11 Personality Traits of Winning Athletes

If you want to be a winning athlete here are 11 personality traits that will help you on your way.  If you think you might be lacking then there are countless self help guides out there, just build some practice into your training schedule.


Whichever way you look at this winning thing it’s going to cost and the person paying will be the athlete themselves (well, in the main that is) and something has to make you want to pay.

That something is drive.  The desire to win, be successful or be the best at something is crucial. Even the desire to improve yourself will play a critical role. If you don’t have the drive you’re not going to be able to get over the humps or through the troughs that a disciplined training program will cause.

Drive can come many forms and the more drives exist the stronger the chance of succeeding in athletics.


If you want to turn yourself into a winning athlete you have to be capable of pushing yourself and making sure things always go your way.

Being a nice guy’s nowhere near enough.  You have to believe that a certain amount of aggressiveness in multiple situations in your career as an athlete.  When you’re training, don’t be surprised to find yourself having to fight for scarce resources.

Just the right amount of aggressiveness will keep you at the head of the queue.  When you’re competing it’s too easy to find yourself being pushed around by other athletes, jockeying for the best position and an aggressive response can be the most effective way of stopping it – dead!


Call it what you will, single mindedness, sheer bloody mindedness it all boils down to having that willingness to practice long and hard.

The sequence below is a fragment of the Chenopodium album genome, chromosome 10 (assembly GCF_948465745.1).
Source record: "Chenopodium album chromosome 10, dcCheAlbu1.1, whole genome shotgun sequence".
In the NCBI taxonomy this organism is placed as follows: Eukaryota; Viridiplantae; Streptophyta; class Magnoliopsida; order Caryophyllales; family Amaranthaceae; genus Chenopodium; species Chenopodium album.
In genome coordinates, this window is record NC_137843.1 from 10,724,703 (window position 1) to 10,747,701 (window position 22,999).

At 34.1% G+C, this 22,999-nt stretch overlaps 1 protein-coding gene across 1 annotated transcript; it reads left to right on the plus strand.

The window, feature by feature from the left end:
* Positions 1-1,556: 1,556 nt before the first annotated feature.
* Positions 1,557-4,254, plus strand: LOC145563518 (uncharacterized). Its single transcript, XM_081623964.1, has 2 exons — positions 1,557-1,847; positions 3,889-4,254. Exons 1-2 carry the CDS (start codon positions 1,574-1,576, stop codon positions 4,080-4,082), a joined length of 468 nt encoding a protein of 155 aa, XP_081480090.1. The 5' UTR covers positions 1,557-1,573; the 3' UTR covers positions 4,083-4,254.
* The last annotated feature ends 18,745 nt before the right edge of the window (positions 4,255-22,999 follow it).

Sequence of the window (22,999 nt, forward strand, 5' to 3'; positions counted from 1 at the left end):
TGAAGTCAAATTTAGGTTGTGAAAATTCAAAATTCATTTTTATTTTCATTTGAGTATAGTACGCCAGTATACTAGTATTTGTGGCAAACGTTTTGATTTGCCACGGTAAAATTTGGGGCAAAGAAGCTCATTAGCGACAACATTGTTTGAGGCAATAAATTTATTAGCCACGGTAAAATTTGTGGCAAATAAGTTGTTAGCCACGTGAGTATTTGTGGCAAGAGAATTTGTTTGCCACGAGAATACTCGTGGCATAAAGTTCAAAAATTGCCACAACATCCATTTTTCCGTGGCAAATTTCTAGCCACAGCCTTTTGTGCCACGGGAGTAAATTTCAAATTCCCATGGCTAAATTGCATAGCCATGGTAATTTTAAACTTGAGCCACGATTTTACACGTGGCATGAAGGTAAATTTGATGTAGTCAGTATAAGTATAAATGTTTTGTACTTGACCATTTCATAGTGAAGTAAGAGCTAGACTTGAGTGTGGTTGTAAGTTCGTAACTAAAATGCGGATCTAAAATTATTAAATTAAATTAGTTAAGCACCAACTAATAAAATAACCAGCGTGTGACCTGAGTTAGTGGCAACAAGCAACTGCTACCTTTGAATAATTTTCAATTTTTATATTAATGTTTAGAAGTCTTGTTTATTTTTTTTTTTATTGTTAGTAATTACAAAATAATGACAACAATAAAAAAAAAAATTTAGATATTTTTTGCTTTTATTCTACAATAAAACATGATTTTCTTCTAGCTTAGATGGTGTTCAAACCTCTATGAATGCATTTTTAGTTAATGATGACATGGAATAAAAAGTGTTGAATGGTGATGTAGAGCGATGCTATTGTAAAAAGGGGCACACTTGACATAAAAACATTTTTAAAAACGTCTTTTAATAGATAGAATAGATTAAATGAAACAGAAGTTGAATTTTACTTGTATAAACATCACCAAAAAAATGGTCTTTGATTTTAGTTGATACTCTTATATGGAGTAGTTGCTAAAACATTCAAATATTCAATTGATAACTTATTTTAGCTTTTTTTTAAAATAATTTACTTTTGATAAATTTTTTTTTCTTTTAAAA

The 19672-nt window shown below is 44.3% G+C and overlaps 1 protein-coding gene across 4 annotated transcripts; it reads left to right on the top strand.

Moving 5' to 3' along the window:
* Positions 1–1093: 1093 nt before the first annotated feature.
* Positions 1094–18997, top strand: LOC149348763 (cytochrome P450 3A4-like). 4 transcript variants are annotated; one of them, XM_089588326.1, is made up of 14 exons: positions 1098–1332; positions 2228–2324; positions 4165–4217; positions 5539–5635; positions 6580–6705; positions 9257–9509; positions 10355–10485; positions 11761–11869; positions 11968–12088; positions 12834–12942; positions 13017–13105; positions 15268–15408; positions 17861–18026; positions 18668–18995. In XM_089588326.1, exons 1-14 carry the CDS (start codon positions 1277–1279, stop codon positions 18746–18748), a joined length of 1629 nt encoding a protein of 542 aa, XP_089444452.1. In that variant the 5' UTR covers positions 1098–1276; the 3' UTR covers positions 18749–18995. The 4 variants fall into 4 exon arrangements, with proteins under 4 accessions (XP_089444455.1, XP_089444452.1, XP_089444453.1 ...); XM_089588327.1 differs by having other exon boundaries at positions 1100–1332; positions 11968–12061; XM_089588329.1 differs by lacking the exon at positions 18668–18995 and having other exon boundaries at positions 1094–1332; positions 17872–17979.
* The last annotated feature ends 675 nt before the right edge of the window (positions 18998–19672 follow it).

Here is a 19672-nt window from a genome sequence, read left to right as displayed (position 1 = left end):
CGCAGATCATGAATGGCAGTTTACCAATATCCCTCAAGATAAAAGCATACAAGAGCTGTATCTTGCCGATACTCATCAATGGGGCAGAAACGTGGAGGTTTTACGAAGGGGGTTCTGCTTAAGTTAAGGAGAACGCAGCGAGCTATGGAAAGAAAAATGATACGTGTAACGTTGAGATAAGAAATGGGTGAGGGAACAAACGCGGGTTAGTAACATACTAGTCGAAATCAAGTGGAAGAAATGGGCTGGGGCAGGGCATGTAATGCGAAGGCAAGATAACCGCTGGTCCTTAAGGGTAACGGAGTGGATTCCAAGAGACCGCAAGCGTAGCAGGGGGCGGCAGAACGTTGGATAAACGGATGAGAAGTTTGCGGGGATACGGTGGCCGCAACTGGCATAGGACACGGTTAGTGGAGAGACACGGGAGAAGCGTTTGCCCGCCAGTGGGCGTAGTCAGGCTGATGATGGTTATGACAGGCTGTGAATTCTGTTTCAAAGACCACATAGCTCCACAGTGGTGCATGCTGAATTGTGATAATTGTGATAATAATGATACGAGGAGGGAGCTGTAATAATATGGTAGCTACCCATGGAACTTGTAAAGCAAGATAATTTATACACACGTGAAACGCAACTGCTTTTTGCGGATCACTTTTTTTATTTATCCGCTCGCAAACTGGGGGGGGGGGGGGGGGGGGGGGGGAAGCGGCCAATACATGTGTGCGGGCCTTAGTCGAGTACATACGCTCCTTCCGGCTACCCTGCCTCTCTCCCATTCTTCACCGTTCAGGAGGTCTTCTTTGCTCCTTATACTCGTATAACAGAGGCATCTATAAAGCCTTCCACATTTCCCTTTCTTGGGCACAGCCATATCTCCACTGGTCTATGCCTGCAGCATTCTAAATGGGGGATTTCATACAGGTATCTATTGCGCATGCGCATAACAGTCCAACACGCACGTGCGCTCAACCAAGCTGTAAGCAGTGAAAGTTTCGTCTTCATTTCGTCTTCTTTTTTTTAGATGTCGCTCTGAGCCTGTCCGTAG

Determination to get through the tough times that will always occur in any training schedule will help you be prepared to work out on your own for much of the time. You can’t depend on someone else motivating you.

Determination to succeed will is required to keep you going.  A winning athlete will always be prepared to persevere and will be patient and unrelenting in their work habits, working on the skills they need to succeed until they are exhausted.


Don’t point the finger at anyone else.  If something goes wrong, and be certain that it will do at some point, look for your role what happened.

Anyone who is capable of evaluating their own performance, identifying issues and putting strategies in place to avoid them in future is on a path to continual improvement.  Accepting responsibility for your own action, even when other s may have also been responsible is at the heart of self improvement.


There are two types of people, the leaders and the led.  The led never make it as winning athletes.  A winning athlete will always assume the position of leader due to prevalence of many other personality traits.

Confidence, ability, determination and many others combine to make a personality that naturally assumes the role of leader.  This is as much down to the perception of others as well as the individual themselves.